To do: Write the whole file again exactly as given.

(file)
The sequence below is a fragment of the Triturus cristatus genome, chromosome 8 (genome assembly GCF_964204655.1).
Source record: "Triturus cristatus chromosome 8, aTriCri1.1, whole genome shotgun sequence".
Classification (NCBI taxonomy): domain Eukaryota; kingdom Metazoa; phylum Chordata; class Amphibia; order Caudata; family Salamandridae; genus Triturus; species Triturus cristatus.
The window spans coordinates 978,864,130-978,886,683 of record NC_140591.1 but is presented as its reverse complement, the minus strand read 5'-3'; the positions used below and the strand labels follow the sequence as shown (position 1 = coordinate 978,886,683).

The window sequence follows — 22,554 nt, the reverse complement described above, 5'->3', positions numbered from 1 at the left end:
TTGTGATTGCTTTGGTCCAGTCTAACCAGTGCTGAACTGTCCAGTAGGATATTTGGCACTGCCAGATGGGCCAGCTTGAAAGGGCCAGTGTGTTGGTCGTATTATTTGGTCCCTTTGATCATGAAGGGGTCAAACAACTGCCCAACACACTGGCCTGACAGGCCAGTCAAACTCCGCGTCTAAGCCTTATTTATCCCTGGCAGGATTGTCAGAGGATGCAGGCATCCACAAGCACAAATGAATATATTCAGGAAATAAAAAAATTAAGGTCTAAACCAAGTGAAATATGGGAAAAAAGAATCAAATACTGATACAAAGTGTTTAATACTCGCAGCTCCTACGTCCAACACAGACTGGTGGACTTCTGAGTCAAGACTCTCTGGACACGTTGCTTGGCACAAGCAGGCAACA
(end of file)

The sequence below is a fragment of the Triturus cristatus genome, chromosome 8 (genome assembly GCF_964204655.1).
Source record: "Triturus cristatus chromosome 8, aTriCri1.1, whole genome shotgun sequence".
Classification (NCBI taxonomy): domain Eukaryota; kingdom Metazoa; phylum Chordata; class Amphibia; order Caudata; family Salamandridae; genus Triturus; species Triturus cristatus.
The window spans coordinates 978,864,130-978,886,683 of record NC_140591.1 but is presented as its reverse complement, the minus strand read 5'-3'; the positions used below and the strand labels follow the sequence as shown (position 1 = coordinate 978,886,683).

The window sequence follows — 22,554 nt, the reverse complement described above, 5'->3', positions numbered from 1 at the left end:
TTGTGATTGCTTTGGTCCAGTCTAACCAGTGCTGAACTGTCCAGTAGGATATTTGGCACTGCCAGATGGGCCAGCTTGAAAGGGCCAGTGTGTTGGTCGTATTATTTGGTCCCTTTGATCATGAAGGGGTCAAACAACTGCCCAACACACTGGCCTGACAGGCCAGTCAAACTCCGCGTCTAAGCCTTATTTATCCCTGGCAGGATTGTCAGAGGATGCAGGCATCCACAAGCACAAATGAATATATTCAGGAAATAAAAAAATTAAGGTCTAAACCAAGTGAAATATGGGAAAAAAGAATCAAATACTGATACAAAGTGTTTAATACTCGCAGCTCCTACGTCCAACACAGACTGGTGGACTTCTGAGTCAAGACTCTCTGGACACGTTGCTTGGCACAAGCAGGCAACA